I’m not wholly reading into the minds of others here. I know unequivocally that homophobia played some role in my decision to get married heterosexually years ago. (It certainly was not the only factor). One of my major motivations to be married was a religious belief that that life path was going to be most acceptable to God. If there were out and accepted gay couples in my church congregations years ago, would I have still have thought that being single or marrying a woman were my only future choices?

Fourth, the precedent. The positive side of stories like the couples in the TLC show is that young people today see that they have options. Because we discuss homosexuality as a society more than ever before, young people can find examples of gay people married to each other, gay people married to straight people, polyamorous relationships, etc. But there can be a heavy negative side too. MOMs can be used by religiously-motivated parents or church leaders to pressure young gay people into heterosexual relationships. They just don’t need the pressure! Statistically, a mixed orientation won’t work for most young gay people. If they are of the minority group that will eventually flourish in an MOM, let them discover that on their own journey in their own time frame!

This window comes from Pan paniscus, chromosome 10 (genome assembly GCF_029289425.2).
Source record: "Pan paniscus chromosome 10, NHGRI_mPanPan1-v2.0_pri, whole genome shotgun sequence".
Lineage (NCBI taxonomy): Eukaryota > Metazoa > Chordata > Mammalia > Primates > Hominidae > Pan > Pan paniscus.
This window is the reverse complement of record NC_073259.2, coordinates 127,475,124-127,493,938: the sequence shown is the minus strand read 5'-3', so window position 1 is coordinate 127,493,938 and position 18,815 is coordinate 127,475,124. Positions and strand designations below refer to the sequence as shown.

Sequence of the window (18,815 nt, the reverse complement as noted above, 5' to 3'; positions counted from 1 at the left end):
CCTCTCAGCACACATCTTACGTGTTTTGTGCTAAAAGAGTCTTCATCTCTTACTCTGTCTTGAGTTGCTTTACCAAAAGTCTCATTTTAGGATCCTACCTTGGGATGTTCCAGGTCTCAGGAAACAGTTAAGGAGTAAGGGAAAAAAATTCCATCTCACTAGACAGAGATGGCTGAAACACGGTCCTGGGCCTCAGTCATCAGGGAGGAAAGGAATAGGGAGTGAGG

Finally, I have to ask about the long haul. For the young gay/bisexual Mormons in straight marriages now, what will be of their futures? Where will the outspoken advocates of MOMs be in 10, 20 or 40 years? Personally, I thought I would never come out as long as I lived. But once I accepted my sexuality, I realized gay people have other options and that shifted the psychological dynamic of my marriage. We are disregarding a lot of common sense to think that MOMs are no big deal. If sexual orientation isn’t that important in the decision to marry, why aren’t millions of straight people actively looking for same-sex partners? (By the way, I think that is totally fine, but the fact that it is almost non-existent speaks volumes about the fact that homophobia drives a lot of the pressure for gay people to marry heterosexually.)

In summary, I think we can respect the individual choices of people in mixed orientation marriages, without supporting the institutional homophobia that enables and sometimes encourages gay people to enter into these marriages in the first place. This husband IS gay, and yours might be too.